Benefits of Yoga May Extend to
Children with Special Needs
By: Rona Marech
"Riley Jackson and Shane Perlow, both 7 and
ordinarily full of energy, were lying on their backs and taking deep yoga
breaths while little plastic frogs on their bellies steadily rose and fell.
Soon, they were wobbling and grinning through "tree pose" and hissing
enthusiastically for "cat pose." Riley, who has missing front teeth, gaily sang
"London Bridge is Falling Down" as he wiggled into bridge posture.
Yoga is a part of the occupational therapy the boys do at Hands On Therapy in
Pikesville, Md., where Riley is being treated for a sensory disorder and Shane
gets help for handwriting problems and some related spatial issues. As the
half-hour yoga session wrapped up, Shane, a sweetly polite kid with wavy brown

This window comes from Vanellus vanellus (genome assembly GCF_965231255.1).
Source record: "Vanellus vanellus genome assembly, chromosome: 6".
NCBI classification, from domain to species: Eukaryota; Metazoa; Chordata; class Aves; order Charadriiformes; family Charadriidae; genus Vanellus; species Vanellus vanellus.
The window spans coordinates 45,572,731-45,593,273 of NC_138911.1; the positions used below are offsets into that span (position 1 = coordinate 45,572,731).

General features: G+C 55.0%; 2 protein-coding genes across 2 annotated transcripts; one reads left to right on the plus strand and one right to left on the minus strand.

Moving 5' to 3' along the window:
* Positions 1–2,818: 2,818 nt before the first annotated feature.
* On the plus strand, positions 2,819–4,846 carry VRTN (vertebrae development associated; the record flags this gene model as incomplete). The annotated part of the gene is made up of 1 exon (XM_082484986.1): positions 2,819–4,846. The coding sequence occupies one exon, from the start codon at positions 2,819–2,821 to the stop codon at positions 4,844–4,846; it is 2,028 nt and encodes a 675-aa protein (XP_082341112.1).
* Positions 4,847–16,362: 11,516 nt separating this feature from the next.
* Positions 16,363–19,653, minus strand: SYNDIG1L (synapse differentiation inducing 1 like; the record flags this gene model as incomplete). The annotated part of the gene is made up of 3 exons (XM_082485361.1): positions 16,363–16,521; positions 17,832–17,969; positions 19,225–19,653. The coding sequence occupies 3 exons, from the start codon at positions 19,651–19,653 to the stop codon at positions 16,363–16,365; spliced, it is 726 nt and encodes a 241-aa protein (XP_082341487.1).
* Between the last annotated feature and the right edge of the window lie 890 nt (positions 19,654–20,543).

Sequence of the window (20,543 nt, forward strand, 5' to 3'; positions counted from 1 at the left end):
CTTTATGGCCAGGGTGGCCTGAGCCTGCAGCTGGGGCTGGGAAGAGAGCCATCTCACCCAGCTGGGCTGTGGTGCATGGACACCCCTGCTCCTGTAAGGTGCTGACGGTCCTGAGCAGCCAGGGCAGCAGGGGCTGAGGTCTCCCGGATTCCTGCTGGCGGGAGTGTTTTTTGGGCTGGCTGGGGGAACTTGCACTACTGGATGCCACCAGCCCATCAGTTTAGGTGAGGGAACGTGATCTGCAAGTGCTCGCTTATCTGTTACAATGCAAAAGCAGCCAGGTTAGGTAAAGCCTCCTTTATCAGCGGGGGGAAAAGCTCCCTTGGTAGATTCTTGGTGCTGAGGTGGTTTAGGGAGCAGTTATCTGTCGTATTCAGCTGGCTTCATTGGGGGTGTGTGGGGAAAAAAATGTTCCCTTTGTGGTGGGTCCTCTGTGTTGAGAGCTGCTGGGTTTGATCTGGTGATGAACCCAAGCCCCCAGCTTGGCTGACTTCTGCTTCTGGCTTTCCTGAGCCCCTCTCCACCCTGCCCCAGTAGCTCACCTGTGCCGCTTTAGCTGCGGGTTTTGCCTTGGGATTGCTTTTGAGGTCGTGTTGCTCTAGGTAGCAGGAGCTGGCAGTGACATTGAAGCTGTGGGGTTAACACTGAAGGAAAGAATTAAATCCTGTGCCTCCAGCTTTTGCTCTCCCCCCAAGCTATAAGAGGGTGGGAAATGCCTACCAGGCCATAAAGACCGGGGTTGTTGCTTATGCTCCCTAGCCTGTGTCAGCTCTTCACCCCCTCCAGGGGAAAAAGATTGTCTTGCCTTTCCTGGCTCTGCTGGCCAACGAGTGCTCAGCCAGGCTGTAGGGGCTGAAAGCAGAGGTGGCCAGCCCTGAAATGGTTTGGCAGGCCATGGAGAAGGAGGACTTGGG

hair, declared that he felt good. "I feel more quieter," he said. "More calmed
Giggling and croaking like frogs may not be precisely what ancient Hindu
practitioners had in mind, but as yoga continues to boom in popularity in the
West, a new sort of follower is scurrying onto mats and into downward-facing dog
position: a child with disabilities.
A growing number of kids with attention, anxiety and learning disorders, as well
as diseases such as autism, Down syndrome, cerebral palsy and multiple
sclerosis, are embracing yoga. Their parents are reporting physical, mental and